Emphasis is on engineering the components and functionality of bioanalytical sensors. Detection could be based on optical, chemical, electrochemical, and/or physical (such as mechanical, gravimetric, thermal) perturbation of a sample, for example. Examples of technologies of interest include, but are not limited to:
- nano-textured substrates for analyte detection
- DNA sensors for liquid biopsy
- small molecule detectors for diagnosing infectious diseases.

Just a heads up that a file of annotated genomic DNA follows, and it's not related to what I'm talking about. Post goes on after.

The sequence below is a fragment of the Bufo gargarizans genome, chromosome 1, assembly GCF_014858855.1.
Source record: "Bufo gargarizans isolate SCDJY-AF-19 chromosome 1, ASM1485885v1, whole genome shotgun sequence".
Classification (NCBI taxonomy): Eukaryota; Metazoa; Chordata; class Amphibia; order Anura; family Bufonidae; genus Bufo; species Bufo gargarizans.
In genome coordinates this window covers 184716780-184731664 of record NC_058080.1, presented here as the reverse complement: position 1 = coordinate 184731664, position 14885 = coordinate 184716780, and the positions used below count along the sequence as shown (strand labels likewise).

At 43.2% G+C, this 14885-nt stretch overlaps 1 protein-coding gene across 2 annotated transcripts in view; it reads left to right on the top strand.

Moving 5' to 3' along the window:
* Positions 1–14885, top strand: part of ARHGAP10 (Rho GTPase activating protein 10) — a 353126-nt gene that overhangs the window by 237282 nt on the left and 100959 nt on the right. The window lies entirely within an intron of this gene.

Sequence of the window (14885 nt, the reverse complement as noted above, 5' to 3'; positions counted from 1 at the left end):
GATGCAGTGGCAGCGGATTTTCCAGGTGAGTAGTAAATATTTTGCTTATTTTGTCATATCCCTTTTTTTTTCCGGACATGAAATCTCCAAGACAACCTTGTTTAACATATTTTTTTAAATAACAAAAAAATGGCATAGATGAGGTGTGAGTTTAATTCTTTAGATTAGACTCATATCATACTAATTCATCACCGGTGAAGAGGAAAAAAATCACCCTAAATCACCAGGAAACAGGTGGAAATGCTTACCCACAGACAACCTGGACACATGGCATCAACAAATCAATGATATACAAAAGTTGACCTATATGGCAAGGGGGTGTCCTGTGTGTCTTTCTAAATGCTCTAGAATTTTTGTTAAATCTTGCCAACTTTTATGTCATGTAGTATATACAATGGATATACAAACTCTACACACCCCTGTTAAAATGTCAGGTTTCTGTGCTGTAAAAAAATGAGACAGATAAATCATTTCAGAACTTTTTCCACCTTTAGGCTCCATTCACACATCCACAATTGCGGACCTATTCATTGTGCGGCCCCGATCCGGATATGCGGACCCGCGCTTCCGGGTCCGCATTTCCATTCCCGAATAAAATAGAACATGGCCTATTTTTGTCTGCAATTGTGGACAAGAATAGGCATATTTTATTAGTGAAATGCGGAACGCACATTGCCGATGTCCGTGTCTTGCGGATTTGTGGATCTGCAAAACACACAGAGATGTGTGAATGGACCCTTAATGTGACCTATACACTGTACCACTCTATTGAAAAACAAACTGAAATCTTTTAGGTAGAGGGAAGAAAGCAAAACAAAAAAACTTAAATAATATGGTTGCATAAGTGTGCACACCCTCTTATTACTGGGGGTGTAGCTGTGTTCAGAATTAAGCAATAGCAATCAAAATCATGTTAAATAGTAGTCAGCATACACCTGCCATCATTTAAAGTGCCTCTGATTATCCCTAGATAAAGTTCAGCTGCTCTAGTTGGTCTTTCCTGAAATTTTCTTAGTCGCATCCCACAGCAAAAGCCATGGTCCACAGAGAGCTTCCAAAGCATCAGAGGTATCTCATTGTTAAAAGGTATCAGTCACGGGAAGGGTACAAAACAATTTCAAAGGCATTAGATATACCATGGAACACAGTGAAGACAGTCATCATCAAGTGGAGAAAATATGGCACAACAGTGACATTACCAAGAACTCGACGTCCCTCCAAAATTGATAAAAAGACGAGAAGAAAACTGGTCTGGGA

The development of biomedical devices that use bioanalytical sensors is supported by the NIBIB Point of Care Technologies program. The development of imaging probes is supported by the NIBIB Molecular Probes and Imaging Agents program.
NIBIB grantee Dr. Carla Pugh discussed the need for practical, tangible educational tools for doctors and surgeons that can give quantifiable information on the effectiveness of the exam or procedure being performed. Some of the tools she developed to help doctors learn to diagnose breast tumors were on display at the technology showcase.